As part of lesson one, our instructor made the following suggestions. First, we should practice clicking with a repetitive object and then a person before we start training an animal with a clicker. She directed us to a YouTube video called Clicker Mechanics where one can practice to the sound of a bouncing ball. As part of our practice, we should also record ourselves and then analyze the recording to see how we can improve. Second, when we do start training with our cats, we should prepare the rewards ahead of time. If the reward is food, it should be broken into the right size and it should be easily accessible.

In the rest of lesson one, our instructor overviewed the principles of classical conditioning and operant conditioning. I won’t cover them in this article, because I already wrote about them in the fall.

To finish this article, I’ll share the results of my first assignment, for which we had to introduce a target to a cat and videotape our interactions. Before I do this though, I should explain I used the Clic Stik. The desired behavior is for the cat to touch the target with its nose or paw. Because the Clic Stik combines a target with a clicker, only one hand is needed to control both and therefore it’s the easiest way to conduct target training.

In reviewing my videos from the first week, I saw a couple of ways to improve. I need to stand further back; the Clic Stik is too close to Mamma’s face. I also need to be quicker when I click. In all honesty, this has been an ongoing struggle for me, and is a reason that I wanted to take this course. When Andy watched the videos with me, he had two observations of his own. He believes that Mama caught on quickly to the idea of touching the clicker, and so I should increase the difficulty level by moving the target in different directions so that she’s forced to interact more with it. He also said I needed to decide whether I want Mama to touch the Clik Stic with her paw or head.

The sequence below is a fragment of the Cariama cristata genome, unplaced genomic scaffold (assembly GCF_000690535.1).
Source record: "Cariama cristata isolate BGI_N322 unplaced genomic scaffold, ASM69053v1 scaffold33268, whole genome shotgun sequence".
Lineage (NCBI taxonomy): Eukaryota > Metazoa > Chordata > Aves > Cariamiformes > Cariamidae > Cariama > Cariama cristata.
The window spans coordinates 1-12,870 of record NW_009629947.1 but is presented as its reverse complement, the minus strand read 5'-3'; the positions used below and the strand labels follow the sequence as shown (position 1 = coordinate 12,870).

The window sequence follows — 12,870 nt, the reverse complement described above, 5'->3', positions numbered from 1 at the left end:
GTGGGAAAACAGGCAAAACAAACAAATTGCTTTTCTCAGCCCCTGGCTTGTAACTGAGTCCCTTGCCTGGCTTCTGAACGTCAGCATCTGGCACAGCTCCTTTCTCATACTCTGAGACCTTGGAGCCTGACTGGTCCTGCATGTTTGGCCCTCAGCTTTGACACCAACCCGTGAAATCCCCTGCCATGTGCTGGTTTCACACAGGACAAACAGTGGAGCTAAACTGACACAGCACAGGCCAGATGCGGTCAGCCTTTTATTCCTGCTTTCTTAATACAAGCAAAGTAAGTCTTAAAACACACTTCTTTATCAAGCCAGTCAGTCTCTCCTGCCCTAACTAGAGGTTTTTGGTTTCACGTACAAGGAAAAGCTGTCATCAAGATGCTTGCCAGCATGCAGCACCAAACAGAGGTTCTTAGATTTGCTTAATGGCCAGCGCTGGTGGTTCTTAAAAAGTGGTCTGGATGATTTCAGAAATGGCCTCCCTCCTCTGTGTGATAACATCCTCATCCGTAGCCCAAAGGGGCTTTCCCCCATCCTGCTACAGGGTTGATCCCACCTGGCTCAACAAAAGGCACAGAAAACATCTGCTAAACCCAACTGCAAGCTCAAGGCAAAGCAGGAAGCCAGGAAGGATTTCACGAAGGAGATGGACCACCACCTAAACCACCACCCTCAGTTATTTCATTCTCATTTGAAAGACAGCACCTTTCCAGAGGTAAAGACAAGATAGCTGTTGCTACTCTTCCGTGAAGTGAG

In contrast to several of my classmates who were working with their own cats or with fosters, I had the challenge of working with a cat I’d never met. In addition, because I was training a cat at a clinic, I had limited control over my environment. I never knew from day to day when I would have access to Mama, what room would be available, or what distractions there would be. Unlike many who trained at home, I also didn’t have anyone to videotape me, but instead had to prop my camera on a counter and hope for the best. Despite the challenges, the unpredictability of it is perfect for me because as a cat behavior consultant I will always be dealing with new and uncontrollable environments.